Shopping for “essentials” in Kinshasa

There I stood, in the aisles of Kinshasa’s GG Mart, squinting as I held up a pair women’s underwear next to a pair of men’s tighty-whities. The women’s were several sizes too large. The men’s were, well, for men.

A tall Congolese man in a ball cap stood nearby, face in his hands. He was Adolphe, the lucky field producer and “fixer” helping me solve a little problem: my lost luggage.

The previous day, I was on the way to the Democratic Republic of Congo for the IWMF African Great Lakes reporting trip. As I gazed out of my airplane window during the connection in Istanbul, I spotted what looked like my blue suitcase on a nearby luggage cart. I silently urged the baggage handlers to send it up the conveyor belt and onto the plane. Alas, I watched as one of the workers drove the luggage cart, with my suitcase on it, far away on the tarmac.

Sure enough, when I arrived in Kinshasa, my suitcase, along with dozens of other passengers’ checked bags, was nowhere to be found. A mutinous crowd formed at the luggage counter. A couple hours later, I emerged from the morass of tired and upset passengers with a paper “Property Irregularity Report” in hand and the words, “We’ll call you,” in my ears.

I normally carry all of my camera equipment onto the plane with me, so it was no problem to start work immediately. I simply had no clothes but the ones I was wearing, and few toiletries. Adolphe offered to take me shopping the next afternoon. Among the priorities on my list: deodorant, t-shirts, flip-flops, and underwear.

This last item was the most important, and proved to be the most difficult. Besides the slight embarrassment of shopping for intimate wear with a male colleague whom I barely knew, Adolphe wasn’t quite sure where women in Kinshasa shop for such things. He’s not a lady, after all, and Kinshasa is not his hometown. Luckily he’s not shy, and tackled this errand head-on.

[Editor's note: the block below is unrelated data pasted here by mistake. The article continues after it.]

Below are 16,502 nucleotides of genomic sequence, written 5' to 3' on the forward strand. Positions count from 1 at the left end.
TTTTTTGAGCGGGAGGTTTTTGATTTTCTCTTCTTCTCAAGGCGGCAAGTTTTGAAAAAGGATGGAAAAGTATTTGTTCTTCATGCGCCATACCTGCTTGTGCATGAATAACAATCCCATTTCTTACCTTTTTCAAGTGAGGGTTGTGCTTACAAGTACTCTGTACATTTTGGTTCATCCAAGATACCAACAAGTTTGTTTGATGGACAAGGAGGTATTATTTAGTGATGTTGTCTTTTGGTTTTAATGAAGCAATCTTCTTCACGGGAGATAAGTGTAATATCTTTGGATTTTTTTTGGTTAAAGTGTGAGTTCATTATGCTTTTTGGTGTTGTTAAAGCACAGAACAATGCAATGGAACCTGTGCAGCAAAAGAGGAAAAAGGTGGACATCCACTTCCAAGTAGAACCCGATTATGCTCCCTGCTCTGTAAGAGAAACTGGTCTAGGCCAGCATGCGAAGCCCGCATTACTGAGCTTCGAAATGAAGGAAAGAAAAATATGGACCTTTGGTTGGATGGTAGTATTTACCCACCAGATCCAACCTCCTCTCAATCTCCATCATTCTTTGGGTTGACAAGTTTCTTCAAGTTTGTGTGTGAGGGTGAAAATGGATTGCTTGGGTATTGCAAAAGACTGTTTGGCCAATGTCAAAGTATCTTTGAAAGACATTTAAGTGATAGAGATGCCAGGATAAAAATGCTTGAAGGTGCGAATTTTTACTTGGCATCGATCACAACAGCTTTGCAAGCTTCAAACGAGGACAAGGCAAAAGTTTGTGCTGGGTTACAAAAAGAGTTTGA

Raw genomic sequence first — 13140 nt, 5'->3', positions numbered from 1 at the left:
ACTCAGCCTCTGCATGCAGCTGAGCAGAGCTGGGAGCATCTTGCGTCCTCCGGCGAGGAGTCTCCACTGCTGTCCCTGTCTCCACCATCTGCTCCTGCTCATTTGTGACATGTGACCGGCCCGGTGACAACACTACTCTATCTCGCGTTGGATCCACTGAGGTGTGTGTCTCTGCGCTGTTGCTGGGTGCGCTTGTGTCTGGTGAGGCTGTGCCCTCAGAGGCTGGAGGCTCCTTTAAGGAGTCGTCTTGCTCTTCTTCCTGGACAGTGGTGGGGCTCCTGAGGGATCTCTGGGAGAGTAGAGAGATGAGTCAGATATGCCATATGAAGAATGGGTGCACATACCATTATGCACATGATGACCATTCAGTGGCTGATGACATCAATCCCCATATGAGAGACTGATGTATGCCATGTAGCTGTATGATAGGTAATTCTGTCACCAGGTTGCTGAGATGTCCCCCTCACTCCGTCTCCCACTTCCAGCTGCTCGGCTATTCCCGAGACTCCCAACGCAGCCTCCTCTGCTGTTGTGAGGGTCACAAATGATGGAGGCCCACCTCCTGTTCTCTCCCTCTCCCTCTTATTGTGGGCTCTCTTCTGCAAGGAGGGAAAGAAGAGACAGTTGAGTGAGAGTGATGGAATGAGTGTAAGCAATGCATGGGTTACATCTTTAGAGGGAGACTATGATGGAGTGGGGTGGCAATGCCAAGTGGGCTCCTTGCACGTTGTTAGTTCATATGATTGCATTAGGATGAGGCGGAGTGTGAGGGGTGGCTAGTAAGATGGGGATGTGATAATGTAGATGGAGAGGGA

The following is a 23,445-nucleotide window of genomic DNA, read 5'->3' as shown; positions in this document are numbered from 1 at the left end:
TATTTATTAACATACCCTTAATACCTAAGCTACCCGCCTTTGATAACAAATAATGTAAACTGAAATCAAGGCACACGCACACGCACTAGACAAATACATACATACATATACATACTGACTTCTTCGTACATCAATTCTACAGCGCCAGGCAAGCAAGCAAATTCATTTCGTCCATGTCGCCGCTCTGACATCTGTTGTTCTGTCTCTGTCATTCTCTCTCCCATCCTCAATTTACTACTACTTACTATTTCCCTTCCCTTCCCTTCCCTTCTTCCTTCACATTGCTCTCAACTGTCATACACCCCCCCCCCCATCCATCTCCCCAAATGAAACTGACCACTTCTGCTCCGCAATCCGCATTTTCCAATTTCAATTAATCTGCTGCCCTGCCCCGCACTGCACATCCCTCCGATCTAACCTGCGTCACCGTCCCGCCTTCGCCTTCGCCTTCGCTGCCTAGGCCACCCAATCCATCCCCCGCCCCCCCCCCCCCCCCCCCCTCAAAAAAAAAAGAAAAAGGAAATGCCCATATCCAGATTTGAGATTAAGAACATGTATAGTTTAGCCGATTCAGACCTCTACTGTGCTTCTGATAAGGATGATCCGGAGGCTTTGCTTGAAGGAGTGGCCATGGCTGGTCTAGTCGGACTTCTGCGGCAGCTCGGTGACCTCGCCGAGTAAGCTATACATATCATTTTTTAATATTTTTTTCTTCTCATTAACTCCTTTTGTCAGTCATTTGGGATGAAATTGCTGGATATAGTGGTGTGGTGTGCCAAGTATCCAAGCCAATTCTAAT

In hopes of quickly finding everything on my list, we decided to try Kinshasa’s local supermarkets. Our first Kin-Marché, sadly, had no underwear for sale. At the second, just across the street, the selection of lady’s underwear included just three packages of cotton briefs—size extra-large. (I am on the petite side.)

“Aha!” Adolphe said with a smile. Then I pulled a pair from the package, and his face fell. “Well those are way too big.”

Ever the problem-solver, Adolphe asked two male store employees where one could find women’s underwear in Kinshasa. The guys smirked and asked where I was from.

Undeterred, Adolphe approached two Congolese women shoppers to see if they knew which stores sold women’s underwear. Surprise briefly registered on their faces. One looked at the linoleum floor. I quickly joined Adolphe’s side.

“For me, of course,” I stuttered shyly in French.

One of the young women found her voice and gave vague directions to nearby GG Mart. My hopes were dashed when I found that the store carried exactly the same selection of women’s underwear as Kin-Marché.

I was starting to feel desperate. That’s when I turned to the men’s undergarments, and pulled a pair of men’s cotton briefs, size medium, out of a package. I held them up to a pair of women’s large underwear.

“I should just get men’s,” I said. Adolphe chuckled and covered his face.

He looked up and noticed a tall, smartly-dressed female shopper who appeared to be a foreigner.

With a meaningful look, Adolphe whispered “Ask her, Holly!” while sauntering discreetly away from us.

This lady, Inez, directed us to still another supermarket with sandals, t-shirts, and underwear that finally fit me. Too bad I have forgotten the store’s name.

Holly Pickett, DRC Reporting Fellow